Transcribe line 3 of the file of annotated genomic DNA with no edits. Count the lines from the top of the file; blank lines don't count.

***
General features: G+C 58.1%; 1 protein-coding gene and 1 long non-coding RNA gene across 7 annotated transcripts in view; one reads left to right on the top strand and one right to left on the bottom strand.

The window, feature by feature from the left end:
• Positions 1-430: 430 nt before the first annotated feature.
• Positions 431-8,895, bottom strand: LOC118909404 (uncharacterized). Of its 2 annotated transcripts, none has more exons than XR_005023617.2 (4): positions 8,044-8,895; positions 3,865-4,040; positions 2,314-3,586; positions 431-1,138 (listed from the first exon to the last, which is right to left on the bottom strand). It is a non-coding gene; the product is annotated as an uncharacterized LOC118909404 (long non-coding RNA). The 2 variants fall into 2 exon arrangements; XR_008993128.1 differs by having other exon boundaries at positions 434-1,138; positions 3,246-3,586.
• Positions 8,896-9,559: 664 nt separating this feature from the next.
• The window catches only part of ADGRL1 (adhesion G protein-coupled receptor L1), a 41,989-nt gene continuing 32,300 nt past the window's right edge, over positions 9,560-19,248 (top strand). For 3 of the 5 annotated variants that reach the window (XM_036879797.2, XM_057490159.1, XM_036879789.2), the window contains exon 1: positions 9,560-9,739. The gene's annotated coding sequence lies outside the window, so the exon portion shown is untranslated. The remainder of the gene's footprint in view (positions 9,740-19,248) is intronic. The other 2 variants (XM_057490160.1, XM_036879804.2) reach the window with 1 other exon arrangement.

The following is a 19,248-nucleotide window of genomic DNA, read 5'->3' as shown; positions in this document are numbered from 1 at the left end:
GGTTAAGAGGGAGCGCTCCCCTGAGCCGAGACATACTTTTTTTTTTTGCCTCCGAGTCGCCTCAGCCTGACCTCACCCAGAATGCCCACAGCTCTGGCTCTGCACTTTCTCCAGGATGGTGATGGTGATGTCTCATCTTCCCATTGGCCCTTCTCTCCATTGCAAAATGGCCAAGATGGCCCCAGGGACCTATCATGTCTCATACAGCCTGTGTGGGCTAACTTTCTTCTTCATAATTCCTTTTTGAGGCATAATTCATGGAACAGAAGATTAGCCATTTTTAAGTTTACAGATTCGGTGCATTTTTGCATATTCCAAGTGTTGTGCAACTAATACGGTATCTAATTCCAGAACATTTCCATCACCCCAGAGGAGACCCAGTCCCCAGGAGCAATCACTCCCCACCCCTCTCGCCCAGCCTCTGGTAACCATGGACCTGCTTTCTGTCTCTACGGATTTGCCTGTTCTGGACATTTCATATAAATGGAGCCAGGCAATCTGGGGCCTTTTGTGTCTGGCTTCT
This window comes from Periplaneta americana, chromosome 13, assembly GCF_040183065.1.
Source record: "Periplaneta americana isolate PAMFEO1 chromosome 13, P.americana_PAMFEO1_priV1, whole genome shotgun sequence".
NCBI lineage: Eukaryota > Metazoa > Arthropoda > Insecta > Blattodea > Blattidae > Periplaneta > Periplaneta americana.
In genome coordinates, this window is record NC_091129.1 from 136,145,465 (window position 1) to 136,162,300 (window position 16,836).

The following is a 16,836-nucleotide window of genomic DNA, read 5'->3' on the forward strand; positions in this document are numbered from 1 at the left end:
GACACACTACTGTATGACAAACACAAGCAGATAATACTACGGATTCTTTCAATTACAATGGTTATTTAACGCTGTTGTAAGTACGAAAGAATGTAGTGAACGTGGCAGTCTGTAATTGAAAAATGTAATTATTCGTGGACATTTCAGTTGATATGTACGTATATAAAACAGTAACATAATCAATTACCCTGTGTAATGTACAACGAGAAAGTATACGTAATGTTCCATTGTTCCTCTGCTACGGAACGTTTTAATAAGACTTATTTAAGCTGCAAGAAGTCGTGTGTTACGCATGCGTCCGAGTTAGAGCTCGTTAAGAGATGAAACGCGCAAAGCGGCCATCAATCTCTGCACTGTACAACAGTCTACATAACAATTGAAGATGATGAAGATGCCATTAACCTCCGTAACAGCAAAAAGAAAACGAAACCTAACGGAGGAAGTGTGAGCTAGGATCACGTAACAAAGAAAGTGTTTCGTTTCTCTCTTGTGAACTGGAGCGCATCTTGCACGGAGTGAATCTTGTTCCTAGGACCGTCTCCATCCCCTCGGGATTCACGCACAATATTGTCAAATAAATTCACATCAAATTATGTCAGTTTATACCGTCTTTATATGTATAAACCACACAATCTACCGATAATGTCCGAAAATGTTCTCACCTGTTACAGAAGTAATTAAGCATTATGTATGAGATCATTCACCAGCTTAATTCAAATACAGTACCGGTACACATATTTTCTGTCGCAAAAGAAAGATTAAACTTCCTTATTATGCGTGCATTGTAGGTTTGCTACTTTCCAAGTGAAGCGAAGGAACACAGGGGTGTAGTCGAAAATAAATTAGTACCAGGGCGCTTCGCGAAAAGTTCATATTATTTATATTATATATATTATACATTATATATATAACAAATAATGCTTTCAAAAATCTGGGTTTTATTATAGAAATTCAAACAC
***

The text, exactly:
• Positions 1-430: 430 nt before the first annotated feature.